I grew up in a time when the num­ber of WWI & II vet­er­ans was dwin­dling and Kore­an war vets were also in short sup­ply; Cypress was but a text­book mem­o­ry.  Every year of parade saw less vet­er­ans and small­er cer­e­monies. It was almost a mark of pride that we had none to replace them as they died of old age.  What shocked me with the Ottawa parade was the num­ber of young vet­er­ans present. As I watched them march past, the real­iza­tion that we have indeed ignored the mes­sage hit me full-force.  We here in Cana­da (aid­ed by our inter­na­tion­al part­ners no doubt) have come up with increas­ing­ly effec­tive and stu­pid ways of wast­ing human life, destroy­ing fam­i­lies and mud­dy­ing our name internationally.

In my crit­i­cism, I nev­er want to under­mine the efforts, and the legit­i­mate sac­ri­fices that our mil­i­tary per­son­nel have all made in their var­i­ous deploy­ments, but I do ques­tion the rea­son for most deploy­ments in recent his­to­ry. I’ve always believed that mil­i­tary should pri­mar­i­ly be a defence force, and as a Cana­di­an I’ve sat back and watched our mil­i­tary be con­vert­ed to an inter­na­tion­al aggres­sive police force as a result of polit­i­cal pos­tur­ing.  I do have great hopes for our new gov­ern­ment, and a new era of peace­ful inter­na­tion­al behav­iour. Time will tell whether this will change.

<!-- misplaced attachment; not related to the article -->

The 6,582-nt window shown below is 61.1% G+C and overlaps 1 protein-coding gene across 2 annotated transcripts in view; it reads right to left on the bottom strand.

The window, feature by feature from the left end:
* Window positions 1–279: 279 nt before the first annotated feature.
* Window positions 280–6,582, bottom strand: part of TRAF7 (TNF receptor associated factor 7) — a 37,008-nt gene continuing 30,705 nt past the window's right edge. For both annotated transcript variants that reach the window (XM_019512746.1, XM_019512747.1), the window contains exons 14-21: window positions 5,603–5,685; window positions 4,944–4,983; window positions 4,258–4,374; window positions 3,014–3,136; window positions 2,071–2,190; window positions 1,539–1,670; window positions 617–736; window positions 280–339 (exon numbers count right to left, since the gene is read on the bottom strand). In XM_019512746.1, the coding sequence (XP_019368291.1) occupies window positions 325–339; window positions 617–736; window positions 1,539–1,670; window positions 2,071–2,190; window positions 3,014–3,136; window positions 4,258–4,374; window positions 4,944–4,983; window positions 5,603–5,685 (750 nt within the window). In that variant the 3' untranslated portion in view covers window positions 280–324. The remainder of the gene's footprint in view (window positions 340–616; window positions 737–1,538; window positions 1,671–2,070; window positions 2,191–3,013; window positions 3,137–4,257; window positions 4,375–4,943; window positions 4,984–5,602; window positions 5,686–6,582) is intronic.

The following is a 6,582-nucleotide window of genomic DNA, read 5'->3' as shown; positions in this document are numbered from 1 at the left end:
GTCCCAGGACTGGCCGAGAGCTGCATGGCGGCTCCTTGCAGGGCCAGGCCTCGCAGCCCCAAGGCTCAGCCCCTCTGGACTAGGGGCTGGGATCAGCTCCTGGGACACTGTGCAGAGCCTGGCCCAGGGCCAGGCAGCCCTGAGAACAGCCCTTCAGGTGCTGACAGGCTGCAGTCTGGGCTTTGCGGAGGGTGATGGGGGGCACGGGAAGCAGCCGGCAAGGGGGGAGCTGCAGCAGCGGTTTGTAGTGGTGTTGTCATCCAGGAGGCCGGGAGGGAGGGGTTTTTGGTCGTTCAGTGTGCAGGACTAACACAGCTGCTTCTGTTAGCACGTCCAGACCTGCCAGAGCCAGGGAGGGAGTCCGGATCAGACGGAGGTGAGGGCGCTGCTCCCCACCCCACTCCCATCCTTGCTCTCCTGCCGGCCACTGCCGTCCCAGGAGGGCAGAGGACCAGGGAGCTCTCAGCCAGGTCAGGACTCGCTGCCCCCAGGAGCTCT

With that, I shall step down from my soap box, and share some images of the day’s activities.

First, the pletho­ra of ser­vice branch­es rep­re­sent­ed today: